There are many circumstances in my life that I’m not thankful for (in the initial event kind of way) but I’m beyond thankful for what God’s done with them. In Romans 8:28 we read: “And we know that in all things God works to the good of those that love him, who have been called according to his purpose.”  In a moment of devastation it seems impossible, but it’s true. I’m not thankful for the choices Charlie made on 10/2/2006.  I’m not thankful for the way my life changed that day, the brokenness I endured, the way I had to stand and fight.  BUT, I am thankful for the depth of intimate relationship I now have with Christ- he came to my rescue, he stood alongside me and he gave me courage and strength when I was empty and alone.  He gave me freedom to walk in victory above my circumstances, not buried under the weight of them.  He showed me how to lean in to him, to rely on him, to watch him come through…to trust, to have faith, and to hope.  When He’s all you’ve got, He is all there is!  On the day I became a widow and single mom of 3 precious children, I faced a startling reality full of hard choices.  My dream of a shared life together forever had come to a sudden and tragic end- I was left to handle everything on my own.  I had no idea, at the time, how God could possibly redeem any of it, but I gave my life to him, yielding myself and offering all.  I don’t say this out of pride, but for the point of reference- I knew that I had nothing and I could do nothing on my own.

As much as my heart still mourns the loss of that day for my family, the other family’s impacted and first responders, I also celebrate the ways that God reached down and touched my natural with his supernatural.  I wouldn’t have ever dared to dream that a man would choose to share my life- there are so many complications and hard places, but it happened.  God had this amazing plan that he started unfolding quickly after Charlie’s death.  I met and married my husband, Dan, in less than 8 months following my loss.  I know that this is not typical or advisable in many cases, but God did something extraordinary for my children and me.  He knew that we couldn’t wait, the time was now and we needed Dan.  I say often that he is like “Jesus with skin on”.  I’ve never met anyone so self-sacrificing, thoughtful, and intentionally loving.  He has given me the courage to believe in myself and go after dreams buried deep within my heart.  He calls out my destiny; he’s my springboard.  If you stand along the side of a swimming pool you can jump in, dive and do tricks, but think about how much better it is if you’re on the diving board!  It sends you higher; the board provides a bounce, a distance, beauty that you can’t get on your own.  That’s what Dan does for me.  As I think about the treasure of love he gives me every day, from the abundance inside of him, I’m thankful.  I’m thankful that he shares with me, but more than that, I’m thankful he has given himself to the master-craftsman, the one who fills him with rare and priceless jewels.  Dan has also walked a difficult road- his life has had it’s own share of broken dreams and shattered pieces, but in the midst of those he has chosen to yield himself to God’s plans and purposes.  I’m not thankful for the heartbreak he has endured, but I’m thankful for what he has allowed God to do in and through it.   In the places where he has suffered he now has eyes that see my pain, a heart that bears my hurt and tears that mourn my scars (not just for me, but also for the kids).   Instead of choosing bitterness of the events of his life he chose God’s grace, he chose to not understand why in the moment, but to allow God to be bigger than what he was going through.  In each one of those places, although he didn’t know it at the time, he chose to allow God to prepare his heart to love me.  Dan’s love is just what I need: the gentleness of his arms is just how I must be held, the softness of his heart soothes the pain in mine, the tenderness of his words is the voice of the Father in my ear.  I wouldn’t want to think about life without him!  I can only imagine that as I was grieving my loss in Oct. 2006, God was whispering, encouraging my heart that I would bear this pain for a little while, but he had a beautifully glorious light coming at the end of my solitary tunnel.  It wasn’t going to be long, he was bringing redemption and restoration, so amazing and completely that it would blow my mind.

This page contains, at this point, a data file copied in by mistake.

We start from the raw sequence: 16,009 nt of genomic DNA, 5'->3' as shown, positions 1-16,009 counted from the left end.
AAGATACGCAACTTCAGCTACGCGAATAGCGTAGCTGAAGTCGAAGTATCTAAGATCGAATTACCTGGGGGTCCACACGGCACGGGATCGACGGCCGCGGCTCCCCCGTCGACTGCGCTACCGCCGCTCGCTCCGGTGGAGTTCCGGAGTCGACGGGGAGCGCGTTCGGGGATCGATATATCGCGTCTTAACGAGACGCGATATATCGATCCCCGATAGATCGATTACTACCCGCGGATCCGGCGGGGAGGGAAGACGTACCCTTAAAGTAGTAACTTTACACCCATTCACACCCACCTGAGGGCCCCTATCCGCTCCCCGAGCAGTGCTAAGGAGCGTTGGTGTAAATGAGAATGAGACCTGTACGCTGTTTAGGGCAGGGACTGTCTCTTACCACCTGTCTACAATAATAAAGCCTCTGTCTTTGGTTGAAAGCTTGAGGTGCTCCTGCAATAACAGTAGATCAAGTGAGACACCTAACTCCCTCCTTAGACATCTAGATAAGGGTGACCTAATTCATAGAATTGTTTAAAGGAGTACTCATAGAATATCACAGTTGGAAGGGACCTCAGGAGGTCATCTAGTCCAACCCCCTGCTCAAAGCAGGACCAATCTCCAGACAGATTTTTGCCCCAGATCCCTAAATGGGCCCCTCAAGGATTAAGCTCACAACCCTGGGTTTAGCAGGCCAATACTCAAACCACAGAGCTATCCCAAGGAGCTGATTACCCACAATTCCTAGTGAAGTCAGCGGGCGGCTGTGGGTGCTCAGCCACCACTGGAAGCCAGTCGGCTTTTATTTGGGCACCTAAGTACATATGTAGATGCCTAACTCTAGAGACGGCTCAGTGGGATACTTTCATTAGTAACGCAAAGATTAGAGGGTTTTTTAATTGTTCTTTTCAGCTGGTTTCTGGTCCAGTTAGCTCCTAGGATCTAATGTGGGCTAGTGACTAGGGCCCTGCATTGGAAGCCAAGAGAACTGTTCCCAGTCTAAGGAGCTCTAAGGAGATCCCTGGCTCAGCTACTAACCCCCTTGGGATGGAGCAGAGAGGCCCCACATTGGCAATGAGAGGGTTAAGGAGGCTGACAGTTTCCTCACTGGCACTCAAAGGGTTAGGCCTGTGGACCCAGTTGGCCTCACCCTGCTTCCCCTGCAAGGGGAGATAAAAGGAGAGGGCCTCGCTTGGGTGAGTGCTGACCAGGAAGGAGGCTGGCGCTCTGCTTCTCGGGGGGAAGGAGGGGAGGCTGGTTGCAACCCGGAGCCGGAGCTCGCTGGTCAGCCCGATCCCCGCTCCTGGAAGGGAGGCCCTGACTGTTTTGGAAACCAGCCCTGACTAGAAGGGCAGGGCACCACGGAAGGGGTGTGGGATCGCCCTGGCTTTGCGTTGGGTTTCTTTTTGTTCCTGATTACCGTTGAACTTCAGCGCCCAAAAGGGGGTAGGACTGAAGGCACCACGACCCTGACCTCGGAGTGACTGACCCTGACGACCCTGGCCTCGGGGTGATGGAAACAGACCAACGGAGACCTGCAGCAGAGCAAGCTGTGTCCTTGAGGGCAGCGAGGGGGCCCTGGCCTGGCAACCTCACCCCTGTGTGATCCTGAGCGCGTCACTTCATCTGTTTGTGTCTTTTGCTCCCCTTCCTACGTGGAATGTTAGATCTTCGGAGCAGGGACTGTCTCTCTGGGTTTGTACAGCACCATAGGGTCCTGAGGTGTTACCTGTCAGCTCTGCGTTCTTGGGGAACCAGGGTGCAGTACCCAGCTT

Dan yielded himself to be “Jesus with skin on”…and through him, God has provided for those who grieve in Zion— to bestow on them a crown of beauty instead of ashes, the oil of joy instead of mourning, and a garment of praise instead of a spirit of despair. They will be called oaks of righteousness, a planting of the LORD for the display of his splendor.  (Isaiah 61:3)  Dan is an oak of righteousness, and thankful doesn’t begin to express what’s in my heart- for who he is and how he gives life to me.  God has purposed to work out a majestic “good” in Dan’s life that has beautifully impacted the “good” in mine…what greater purpose is there than that; to allow the devastation and destruction in our lives to become part of the tangible blessing of God to another…His rich, deep, unending love.